Guest blog from Michael Klare, author of The Race for What’s Left, about the desperate measures companies take to reach natural resources. Listen to his Greenpeace Radio interview and join us to save the Arctic from several of these desperate companies.
I am Michael Klare, a professor of peace and world security studies at Hampshire College and the author of several books on the intersection of environmental and security issues, including, most recently, The Race for What’s Left.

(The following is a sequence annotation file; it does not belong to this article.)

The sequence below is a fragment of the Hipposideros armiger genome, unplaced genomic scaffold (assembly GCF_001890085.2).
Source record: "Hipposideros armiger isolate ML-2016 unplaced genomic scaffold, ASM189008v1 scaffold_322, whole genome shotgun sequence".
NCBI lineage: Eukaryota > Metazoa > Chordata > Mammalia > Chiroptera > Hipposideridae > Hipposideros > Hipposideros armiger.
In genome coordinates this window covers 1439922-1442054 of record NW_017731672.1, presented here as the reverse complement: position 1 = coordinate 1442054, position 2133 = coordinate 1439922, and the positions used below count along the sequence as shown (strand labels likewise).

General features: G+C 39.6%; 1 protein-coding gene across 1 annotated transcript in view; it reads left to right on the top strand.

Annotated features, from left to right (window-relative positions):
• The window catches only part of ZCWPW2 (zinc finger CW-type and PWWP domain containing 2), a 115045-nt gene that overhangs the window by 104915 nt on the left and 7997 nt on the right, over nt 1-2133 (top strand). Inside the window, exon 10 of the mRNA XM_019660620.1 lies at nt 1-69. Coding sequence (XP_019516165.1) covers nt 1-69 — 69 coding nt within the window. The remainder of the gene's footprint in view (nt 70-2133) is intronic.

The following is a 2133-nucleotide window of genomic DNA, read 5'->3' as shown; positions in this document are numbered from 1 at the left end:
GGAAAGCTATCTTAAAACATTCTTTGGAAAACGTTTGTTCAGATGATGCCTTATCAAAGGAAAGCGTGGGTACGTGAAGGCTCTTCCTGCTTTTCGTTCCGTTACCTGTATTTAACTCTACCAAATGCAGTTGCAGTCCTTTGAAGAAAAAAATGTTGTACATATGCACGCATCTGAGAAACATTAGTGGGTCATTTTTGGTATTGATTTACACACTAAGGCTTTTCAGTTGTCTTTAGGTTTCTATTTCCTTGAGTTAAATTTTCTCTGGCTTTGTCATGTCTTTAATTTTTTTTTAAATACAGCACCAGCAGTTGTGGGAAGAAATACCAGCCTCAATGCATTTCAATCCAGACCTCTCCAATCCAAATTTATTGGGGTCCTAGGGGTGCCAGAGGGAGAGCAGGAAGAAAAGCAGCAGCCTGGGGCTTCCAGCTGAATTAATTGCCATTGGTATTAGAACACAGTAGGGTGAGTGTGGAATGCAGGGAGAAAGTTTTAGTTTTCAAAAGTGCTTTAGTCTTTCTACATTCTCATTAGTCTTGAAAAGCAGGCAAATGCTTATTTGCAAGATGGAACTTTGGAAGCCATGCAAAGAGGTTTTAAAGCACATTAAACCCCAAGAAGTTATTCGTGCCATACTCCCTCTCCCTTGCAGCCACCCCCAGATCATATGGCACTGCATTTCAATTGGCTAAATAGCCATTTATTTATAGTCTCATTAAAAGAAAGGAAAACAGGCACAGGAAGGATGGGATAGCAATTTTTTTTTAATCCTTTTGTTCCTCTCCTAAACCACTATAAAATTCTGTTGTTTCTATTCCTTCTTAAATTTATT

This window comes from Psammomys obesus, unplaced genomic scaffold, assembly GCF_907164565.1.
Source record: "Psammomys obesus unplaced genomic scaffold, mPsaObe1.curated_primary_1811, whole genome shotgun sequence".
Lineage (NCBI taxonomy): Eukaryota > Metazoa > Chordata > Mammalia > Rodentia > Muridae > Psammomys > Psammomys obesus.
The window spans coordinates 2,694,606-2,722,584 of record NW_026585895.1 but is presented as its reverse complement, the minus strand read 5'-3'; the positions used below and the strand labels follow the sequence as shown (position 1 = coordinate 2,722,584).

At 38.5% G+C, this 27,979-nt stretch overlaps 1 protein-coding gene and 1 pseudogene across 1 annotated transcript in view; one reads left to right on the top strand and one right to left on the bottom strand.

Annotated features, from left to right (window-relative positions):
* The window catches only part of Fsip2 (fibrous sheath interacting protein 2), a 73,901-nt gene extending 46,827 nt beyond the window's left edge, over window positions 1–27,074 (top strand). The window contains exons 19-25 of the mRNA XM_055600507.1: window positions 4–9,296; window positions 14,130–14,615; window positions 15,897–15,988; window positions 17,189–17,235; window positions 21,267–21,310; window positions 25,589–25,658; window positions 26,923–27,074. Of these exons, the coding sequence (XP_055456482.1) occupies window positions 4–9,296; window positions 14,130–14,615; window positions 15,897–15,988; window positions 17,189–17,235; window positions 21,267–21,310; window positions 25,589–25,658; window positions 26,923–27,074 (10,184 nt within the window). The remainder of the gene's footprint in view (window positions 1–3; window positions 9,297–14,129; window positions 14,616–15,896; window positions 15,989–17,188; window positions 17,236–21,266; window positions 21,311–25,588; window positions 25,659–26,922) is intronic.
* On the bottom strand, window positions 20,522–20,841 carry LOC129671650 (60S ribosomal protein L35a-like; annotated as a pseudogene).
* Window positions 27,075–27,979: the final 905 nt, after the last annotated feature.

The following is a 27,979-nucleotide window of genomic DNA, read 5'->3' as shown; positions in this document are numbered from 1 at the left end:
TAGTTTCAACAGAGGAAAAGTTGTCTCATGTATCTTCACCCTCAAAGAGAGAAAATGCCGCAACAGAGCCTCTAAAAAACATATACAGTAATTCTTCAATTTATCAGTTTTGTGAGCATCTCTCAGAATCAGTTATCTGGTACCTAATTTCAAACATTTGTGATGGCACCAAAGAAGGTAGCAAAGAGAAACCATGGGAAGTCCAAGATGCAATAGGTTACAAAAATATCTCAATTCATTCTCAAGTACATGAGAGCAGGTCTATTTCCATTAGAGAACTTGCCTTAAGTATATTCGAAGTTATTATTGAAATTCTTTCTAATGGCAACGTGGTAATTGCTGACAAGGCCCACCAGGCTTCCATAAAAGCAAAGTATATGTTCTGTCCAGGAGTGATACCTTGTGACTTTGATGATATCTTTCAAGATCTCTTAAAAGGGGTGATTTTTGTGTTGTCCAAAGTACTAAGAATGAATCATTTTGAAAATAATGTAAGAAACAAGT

For the past 15 years I’ve been studying the global struggle over vital resources – oil, land, water, minerals, timber, and so on – and watched as giant multinational corporations and supportive governments have dug deeper into the Earth in their hunt for new sources of supply. This has, of course, been going on for a very long time: humans have always exploited the Earth’s natural resources for their own purposes, and when they’ve exhausted any particular habitat, they’ve moved on to others and begun the process all over again. But what I see happening today represents a new stage in human history. Most of the planet’s easily-accessed resource deposits have now been depleted or are already in production, and all that remains are the hard-to-get deposits – those deep underground, far offshore, in the Far North, or in countries at war. To exploit these remaining deposits, the resource firms will have to employ greater force – both to extract materials from the Earth and to subdue the indigenous peoples and others who stand in their way. The implications are obvious: Any effort to sustain our current industrial lifestyle with existing materials will result in substantially increased environmental damage and political violence. Continue reading